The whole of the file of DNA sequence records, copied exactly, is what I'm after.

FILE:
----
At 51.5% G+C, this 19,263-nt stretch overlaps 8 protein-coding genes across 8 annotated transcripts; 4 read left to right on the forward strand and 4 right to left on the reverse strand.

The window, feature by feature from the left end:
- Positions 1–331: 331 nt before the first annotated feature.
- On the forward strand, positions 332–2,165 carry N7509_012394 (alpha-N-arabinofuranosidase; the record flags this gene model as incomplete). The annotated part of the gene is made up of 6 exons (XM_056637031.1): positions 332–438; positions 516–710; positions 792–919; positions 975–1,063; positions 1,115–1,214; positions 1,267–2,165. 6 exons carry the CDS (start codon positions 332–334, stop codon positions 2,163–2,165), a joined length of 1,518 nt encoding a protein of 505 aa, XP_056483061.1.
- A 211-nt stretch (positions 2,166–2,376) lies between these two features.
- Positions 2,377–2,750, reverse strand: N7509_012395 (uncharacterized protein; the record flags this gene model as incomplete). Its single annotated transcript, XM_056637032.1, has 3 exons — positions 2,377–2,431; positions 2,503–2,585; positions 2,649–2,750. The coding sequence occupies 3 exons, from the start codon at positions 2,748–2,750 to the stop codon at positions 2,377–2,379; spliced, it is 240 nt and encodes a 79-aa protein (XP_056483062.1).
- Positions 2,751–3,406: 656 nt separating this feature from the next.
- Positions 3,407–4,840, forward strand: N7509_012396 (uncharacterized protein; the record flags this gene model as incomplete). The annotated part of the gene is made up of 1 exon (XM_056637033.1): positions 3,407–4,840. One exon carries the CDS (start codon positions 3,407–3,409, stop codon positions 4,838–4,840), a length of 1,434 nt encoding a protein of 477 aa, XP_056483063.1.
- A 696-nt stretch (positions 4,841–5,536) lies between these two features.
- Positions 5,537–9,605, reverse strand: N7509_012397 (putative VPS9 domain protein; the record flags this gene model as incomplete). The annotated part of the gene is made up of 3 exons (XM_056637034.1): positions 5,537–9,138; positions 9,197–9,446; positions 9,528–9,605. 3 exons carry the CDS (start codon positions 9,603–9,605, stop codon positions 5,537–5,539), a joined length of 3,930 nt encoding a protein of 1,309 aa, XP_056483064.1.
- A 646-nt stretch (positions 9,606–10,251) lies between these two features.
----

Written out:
At 51.5% G+C, this 19,263-nt stretch overlaps 8 protein-coding genes across 8 annotated transcripts; 4 read left to right on the forward strand and 4 right to left on the reverse strand.

The window, feature by feature from the left end:
- Positions 1–331: 331 nt before the first annotated feature.
- On the forward strand, positions 332–2,165 carry N7509_012394 (alpha-N-arabinofuranosidase; the record flags this gene model as incomplete). The annotated part of the gene is made up of 6 exons (XM_056637031.1): positions 332–438; positions 516–710; positions 792–919; positions 975–1,063; positions 1,115–1,214; positions 1,267–2,165. 6 exons carry the CDS (start codon positions 332–334, stop codon positions 2,163–2,165), a joined length of 1,518 nt encoding a protein of 505 aa, XP_056483061.1.
- A 211-nt stretch (positions 2,166–2,376) lies between these two features.
- Positions 2,377–2,750, reverse strand: N7509_012395 (uncharacterized protein; the record flags this gene model as incomplete). Its single annotated transcript, XM_056637032.1, has 3 exons — positions 2,377–2,431; positions 2,503–2,585; positions 2,649–2,750. The coding sequence occupies 3 exons, from the start codon at positions 2,748–2,750 to the stop codon at positions 2,377–2,379; spliced, it is 240 nt and encodes a 79-aa protein (XP_056483062.1).
- Positions 2,751–3,406: 656 nt separating this feature from the next.
- Positions 3,407–4,840, forward strand: N7509_012396 (uncharacterized protein; the record flags this gene model as incomplete). The annotated part of the gene is made up of 1 exon (XM_056637033.1): positions 3,407–4,840. One exon carries the CDS (start codon positions 3,407–3,409, stop codon positions 4,838–4,840), a length of 1,434 nt encoding a protein of 477 aa, XP_056483063.1.
- A 696-nt stretch (positions 4,841–5,536) lies between these two features.
- Positions 5,537–9,605, reverse strand: N7509_012397 (putative VPS9 domain protein; the record flags this gene model as incomplete). The annotated part of the gene is made up of 3 exons (XM_056637034.1): positions 5,537–9,138; positions 9,197–9,446; positions 9,528–9,605. 3 exons carry the CDS (start codon positions 9,603–9,605, stop codon positions 5,537–5,539), a joined length of 3,930 nt encoding a protein of 1,309 aa, XP_056483064.1.
- A 646-nt stretch (positions 9,606–10,251) lies between these two features.